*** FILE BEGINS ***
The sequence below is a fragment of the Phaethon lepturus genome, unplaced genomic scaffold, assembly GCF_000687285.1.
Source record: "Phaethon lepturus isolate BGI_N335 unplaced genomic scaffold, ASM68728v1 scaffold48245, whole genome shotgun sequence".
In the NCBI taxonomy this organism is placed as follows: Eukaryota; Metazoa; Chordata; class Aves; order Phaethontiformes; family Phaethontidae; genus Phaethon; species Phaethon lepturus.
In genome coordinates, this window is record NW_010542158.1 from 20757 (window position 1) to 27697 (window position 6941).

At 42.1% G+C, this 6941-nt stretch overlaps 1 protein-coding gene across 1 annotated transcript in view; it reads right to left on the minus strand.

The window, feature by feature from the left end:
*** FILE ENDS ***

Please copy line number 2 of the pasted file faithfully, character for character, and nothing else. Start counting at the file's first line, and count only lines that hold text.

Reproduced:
Source record: "Phaethon lepturus isolate BGI_N335 unplaced genomic scaffold, ASM68728v1 scaffold48245, whole genome shotgun sequence".